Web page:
Are Humanities and Social Sciences Bad for Asians too?

If you’ve been reading the news these days, you’ve probably come across one, or more, or many articles and op-eds telling people about how terrible it is for students to be going into the humanities or social sciences.

How will you find a job with that Studio Art degree? Will that Philosophy PhD satisfy your hunger? That B.A. in Anthropology will just land you a job flipping burgers at McDonalds!

That looks delicious, except for the fact that I’m vegetarian.

Actually, they are right. Slightly. Humanities, arts, social sciences, and so on: unfortunately, these majors tend to make less money than their science and mathy counterparts, and they also tend to have higher unemployment, even though, from what I’ve looked up, they still make more money and have better employment prospects than people without college degrees. So perhaps, as some of these articles and op-eds suggest, there are too many people going into the Humanities and Social Sciences. Fine. Makes enough sense. Society needs people going into all sorts of subjects, not just politics and literature. But see, for me, there’s a wee bit of a problem.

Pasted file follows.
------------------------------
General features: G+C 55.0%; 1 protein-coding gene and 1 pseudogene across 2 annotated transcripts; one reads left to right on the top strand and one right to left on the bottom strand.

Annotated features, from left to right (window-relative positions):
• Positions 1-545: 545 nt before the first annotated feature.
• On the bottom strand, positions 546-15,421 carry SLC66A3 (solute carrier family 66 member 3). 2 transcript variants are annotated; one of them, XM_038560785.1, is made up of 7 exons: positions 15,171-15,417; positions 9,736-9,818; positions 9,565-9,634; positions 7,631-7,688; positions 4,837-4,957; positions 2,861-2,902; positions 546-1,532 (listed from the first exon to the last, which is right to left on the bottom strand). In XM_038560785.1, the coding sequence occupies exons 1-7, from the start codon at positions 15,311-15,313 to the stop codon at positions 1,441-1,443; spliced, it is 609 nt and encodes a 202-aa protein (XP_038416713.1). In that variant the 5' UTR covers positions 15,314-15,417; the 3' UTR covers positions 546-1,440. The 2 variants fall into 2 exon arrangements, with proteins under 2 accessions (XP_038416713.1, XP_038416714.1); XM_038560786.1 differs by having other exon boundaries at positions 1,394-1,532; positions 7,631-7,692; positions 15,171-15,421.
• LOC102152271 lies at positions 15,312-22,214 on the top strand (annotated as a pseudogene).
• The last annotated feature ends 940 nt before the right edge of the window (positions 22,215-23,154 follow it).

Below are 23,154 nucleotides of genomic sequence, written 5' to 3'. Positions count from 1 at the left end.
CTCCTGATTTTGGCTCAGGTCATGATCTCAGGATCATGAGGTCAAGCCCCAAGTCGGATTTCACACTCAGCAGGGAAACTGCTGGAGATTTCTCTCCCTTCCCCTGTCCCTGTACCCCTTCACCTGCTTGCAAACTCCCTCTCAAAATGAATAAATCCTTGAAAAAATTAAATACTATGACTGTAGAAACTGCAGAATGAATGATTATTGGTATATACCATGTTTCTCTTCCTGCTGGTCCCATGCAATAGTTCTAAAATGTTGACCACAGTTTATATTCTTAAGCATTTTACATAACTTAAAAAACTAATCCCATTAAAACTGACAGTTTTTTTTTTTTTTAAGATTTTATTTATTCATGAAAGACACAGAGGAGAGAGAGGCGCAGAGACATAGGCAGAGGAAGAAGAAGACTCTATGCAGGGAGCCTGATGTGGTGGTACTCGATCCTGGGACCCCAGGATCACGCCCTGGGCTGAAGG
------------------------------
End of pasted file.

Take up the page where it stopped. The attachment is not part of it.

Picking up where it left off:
I’m Asian.

Asians, see, don’t tend to go into Humanities and the Social Sciences. Lots of Asians go into science, or engineering, or tech, or medicine, or something along those lines. I notice, for instance, a shift from “lots of Asians” to “not a lot of Asians” when I go from, say, my science/tech classes to my humanities/social science classes.

That’s fine, really. I don’t have a problem with that. Actually, never mind, I do. Asians, along with other immigrant groups, tend to emphasize getting degrees in “useful” subjects much more than other non-immigrant groups. That’s perfectly justifiable, except so many Asians go into these “practical” fields that it’s become a problem of imbalance: some within the Asian and immigrant communities are starting to advocate for parents and other Asians to encourage their kids to go into fields other than the stereotypical doctor/engineer lineup.